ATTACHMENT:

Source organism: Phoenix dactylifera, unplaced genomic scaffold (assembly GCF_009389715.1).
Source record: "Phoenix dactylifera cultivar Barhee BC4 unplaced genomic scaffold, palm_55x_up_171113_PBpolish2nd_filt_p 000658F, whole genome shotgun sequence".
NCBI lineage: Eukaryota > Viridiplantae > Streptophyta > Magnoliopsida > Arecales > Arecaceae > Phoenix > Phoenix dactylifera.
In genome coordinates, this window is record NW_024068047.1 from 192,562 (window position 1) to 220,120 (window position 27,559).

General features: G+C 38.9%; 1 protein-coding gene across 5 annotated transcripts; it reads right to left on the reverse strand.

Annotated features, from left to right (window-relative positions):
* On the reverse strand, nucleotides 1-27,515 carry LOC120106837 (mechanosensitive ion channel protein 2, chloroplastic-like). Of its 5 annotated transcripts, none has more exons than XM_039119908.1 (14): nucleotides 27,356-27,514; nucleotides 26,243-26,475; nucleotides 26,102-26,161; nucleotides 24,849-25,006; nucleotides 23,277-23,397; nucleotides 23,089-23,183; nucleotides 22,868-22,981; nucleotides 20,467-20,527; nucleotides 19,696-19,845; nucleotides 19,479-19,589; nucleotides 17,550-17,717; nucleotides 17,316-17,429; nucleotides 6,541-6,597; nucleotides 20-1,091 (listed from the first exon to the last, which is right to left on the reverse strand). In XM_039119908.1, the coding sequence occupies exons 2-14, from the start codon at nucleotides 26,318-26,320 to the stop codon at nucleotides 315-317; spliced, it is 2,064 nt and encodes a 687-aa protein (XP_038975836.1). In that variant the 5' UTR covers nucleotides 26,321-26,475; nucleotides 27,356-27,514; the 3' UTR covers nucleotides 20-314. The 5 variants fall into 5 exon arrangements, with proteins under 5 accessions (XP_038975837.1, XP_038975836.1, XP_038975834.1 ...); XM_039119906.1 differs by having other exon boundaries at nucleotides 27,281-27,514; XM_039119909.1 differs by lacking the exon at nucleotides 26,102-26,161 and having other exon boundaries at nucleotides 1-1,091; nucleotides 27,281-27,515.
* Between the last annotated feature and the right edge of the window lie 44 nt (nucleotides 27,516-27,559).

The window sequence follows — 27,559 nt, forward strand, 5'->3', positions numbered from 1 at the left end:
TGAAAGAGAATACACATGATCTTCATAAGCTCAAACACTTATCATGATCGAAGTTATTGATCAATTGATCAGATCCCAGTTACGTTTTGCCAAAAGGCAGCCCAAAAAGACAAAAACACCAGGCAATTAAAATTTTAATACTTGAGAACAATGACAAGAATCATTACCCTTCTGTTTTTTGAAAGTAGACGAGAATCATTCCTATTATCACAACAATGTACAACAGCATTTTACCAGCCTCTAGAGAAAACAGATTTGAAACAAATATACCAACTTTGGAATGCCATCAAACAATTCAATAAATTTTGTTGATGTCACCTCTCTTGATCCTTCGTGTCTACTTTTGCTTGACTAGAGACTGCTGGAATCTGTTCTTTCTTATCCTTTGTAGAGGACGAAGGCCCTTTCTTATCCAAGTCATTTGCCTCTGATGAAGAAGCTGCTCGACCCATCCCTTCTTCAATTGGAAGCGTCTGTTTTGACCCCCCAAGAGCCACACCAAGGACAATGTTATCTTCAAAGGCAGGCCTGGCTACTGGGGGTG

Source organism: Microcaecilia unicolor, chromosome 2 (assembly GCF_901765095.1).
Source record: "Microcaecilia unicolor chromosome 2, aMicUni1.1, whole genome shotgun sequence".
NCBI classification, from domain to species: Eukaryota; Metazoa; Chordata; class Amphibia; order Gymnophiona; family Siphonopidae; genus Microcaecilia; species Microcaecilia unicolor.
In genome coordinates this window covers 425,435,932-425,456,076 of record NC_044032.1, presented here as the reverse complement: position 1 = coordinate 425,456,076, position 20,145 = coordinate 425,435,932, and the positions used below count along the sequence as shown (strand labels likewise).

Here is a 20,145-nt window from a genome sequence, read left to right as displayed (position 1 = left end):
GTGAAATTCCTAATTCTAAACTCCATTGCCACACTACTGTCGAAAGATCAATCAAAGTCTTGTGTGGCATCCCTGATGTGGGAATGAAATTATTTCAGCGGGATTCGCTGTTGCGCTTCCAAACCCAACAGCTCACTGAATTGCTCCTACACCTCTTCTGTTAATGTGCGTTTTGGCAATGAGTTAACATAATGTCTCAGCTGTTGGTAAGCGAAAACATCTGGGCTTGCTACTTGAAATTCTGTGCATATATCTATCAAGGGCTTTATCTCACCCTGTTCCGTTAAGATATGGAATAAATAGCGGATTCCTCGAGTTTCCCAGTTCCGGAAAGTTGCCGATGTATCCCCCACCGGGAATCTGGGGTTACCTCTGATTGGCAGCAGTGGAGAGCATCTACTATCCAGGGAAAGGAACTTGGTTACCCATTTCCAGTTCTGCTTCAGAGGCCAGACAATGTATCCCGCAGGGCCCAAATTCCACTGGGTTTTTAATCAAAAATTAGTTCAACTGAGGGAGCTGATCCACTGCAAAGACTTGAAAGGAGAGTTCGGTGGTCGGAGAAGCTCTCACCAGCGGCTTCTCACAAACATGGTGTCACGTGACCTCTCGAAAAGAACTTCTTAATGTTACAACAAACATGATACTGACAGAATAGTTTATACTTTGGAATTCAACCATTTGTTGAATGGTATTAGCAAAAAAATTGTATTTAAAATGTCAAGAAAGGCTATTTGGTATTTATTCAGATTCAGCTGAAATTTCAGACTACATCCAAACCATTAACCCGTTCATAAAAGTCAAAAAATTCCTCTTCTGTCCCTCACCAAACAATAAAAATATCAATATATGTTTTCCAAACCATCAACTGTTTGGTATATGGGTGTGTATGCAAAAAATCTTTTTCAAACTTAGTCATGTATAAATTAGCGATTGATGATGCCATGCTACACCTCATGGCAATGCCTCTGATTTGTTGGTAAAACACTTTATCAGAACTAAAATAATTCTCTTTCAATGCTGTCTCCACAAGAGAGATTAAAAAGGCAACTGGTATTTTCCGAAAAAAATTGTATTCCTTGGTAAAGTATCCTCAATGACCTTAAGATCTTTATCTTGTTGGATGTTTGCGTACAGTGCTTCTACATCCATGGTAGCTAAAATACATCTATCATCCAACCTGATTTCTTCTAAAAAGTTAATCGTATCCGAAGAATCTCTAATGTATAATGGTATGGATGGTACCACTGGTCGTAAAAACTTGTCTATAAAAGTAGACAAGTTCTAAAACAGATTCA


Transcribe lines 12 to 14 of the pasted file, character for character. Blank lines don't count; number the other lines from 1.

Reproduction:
Source record: "Microcaecilia unicolor chromosome 2, aMicUni1.1, whole genome shotgun sequence".
NCBI classification, from domain to species: Eukaryota; Metazoa; Chordata; class Amphibia; order Gymnophiona; family Siphonopidae; genus Microcaecilia; species Microcaecilia unicolor.
In genome coordinates this window covers 425,435,932-425,456,076 of record NC_044032.1, presented here as the reverse complement: position 1 = coordinate 425,456,076, position 20,145 = coordinate 425,435,932, and the positions used below count along the sequence as shown (strand labels likewise).